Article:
Monday, July 28, 2014

Tale of Zatoichi Continues, The (1962)

Director: Kazuo Mori
Notable Cast: Shintaro Katsu, Tomisaburo Wakayama, Yaeko Mizutani, Masayo Banri

Due to the lack of home video and limited theatrical showings, many films from the decades before the 80s played out more like serials. Instead of direct sequels, they would have characters return for ‘another adventure’ or ‘another quest’ instead of relying so directly on previous entries. This is how I assumed the Zatoichi series would play out, but when they called the second film The Tale of Zatoichi Continues they sure as hell meant it. It’s a direct sequel to the first film, pulling heavily (with little in the way of exposition) on those events and building on top of them to deliver a film that almost matches the awesome execution of The Tale of Zatoichi.

Zatoichi (Shintaro Katsu) has been wandering about his way for the last year and has decided to fulfill his promise to return to the slain samurai’s grave in the small village where he vanquished him. Unfortunately, on his way there he has come until some unwanted knowledge about a traveling lord that his a league of samurai out for his head. On top of that, a mysterious traveling ronin and his sidekick have taken an interest in Zatoichi too, leading them towards an inevitable battle founded in the past.

Side by side, they faced each other...
The Tale of Zatoichi Continues starts off as one of the serials that I mentioned before. Zatoichi, once again played with a convincing depth and wide array of emotional bursts by Shintaro Katsu, finds himself on the wrong end of some pissed off folks although this time not of his doing. At first I wasn’t quite as sold on this approach. The wayward one armed ronin who seems to be following Zatoichi, the geisha who helps him, the evil lord; they all seemed to lack the impact and character depth that really built the first film up. Yet about half way through the film, the revelations about some of these folks come to the forefront – including an awesome twist that brings the ronin and his chasers clashing in the final act – and the film suddenly carries a lot of weight to it and the pay off is utterly worth it.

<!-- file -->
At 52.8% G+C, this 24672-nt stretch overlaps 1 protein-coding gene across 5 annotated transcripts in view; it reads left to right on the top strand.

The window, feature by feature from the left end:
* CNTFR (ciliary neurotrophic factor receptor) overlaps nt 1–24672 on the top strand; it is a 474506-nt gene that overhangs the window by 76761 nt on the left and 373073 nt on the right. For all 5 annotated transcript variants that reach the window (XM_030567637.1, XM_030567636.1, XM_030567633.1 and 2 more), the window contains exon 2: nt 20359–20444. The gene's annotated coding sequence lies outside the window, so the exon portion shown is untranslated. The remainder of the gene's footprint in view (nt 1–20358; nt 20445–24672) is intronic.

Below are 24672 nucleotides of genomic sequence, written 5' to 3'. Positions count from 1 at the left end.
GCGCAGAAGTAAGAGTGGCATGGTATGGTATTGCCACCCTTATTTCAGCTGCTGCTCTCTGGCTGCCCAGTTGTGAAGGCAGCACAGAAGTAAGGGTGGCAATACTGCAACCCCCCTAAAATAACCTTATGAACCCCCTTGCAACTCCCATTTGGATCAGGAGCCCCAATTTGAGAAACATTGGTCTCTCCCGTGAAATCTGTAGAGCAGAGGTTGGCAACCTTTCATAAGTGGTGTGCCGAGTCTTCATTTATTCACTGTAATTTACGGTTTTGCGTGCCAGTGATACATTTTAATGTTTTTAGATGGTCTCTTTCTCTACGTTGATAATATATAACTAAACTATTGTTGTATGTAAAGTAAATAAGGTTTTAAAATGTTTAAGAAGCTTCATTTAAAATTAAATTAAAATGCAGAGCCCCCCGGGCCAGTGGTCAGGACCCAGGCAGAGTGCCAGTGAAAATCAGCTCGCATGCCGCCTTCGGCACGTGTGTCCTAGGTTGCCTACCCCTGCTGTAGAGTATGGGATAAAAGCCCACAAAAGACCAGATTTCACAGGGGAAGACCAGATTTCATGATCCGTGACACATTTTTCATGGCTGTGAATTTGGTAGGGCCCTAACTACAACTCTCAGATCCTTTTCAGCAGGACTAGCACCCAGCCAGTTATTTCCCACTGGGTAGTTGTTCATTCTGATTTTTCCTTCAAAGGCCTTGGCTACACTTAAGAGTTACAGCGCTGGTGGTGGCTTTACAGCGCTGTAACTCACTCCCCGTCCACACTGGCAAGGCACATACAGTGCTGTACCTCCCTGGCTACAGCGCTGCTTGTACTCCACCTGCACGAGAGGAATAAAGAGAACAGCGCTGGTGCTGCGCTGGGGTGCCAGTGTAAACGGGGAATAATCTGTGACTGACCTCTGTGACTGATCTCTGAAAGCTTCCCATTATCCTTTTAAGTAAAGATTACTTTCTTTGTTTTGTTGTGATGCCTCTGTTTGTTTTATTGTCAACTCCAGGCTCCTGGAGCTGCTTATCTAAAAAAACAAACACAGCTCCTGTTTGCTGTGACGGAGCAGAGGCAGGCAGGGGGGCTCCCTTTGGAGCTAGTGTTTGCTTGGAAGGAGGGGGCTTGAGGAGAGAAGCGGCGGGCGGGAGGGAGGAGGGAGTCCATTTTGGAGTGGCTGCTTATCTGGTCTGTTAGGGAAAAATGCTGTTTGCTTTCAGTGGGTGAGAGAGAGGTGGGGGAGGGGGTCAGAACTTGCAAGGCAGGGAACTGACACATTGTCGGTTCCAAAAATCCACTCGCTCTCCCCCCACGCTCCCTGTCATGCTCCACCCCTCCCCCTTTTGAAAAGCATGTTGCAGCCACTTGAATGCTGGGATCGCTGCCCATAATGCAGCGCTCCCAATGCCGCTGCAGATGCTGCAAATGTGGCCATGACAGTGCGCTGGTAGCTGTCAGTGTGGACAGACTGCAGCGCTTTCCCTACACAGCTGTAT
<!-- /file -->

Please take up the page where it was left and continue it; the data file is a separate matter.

At a ridiculously brisk 72 minutes, Continues packs a lot of punch in a very short time. With a new director at the helm, Kazuo Mori emulates the atmosphere and style of the first one pretty impressively. There is a bit more action to be had, including a more traditional feeling sword fight in the opening bit and another pending duel in the last act that add to the stakes. Truthfully there are only two things that hinder this sequel from reaching the heights of the first film and it’s the rather melodramatic score and the odd way that end of the film occurs. Neither are huge determents towards the samurai film experience, but do pull it back just enough.

All against all.
For those of you that loved the The Tale of Zatoichi then following it up with this direct sequel is a must. It’s not quite as effect as the first, but the combination of smart writing, another round of brilliant characters, and a fantastic final act make this second film of the franchise a must see for samurai fans. I would even suggest watching it back to back with the first for better impact as I did.

Written By Matt Reifschneider

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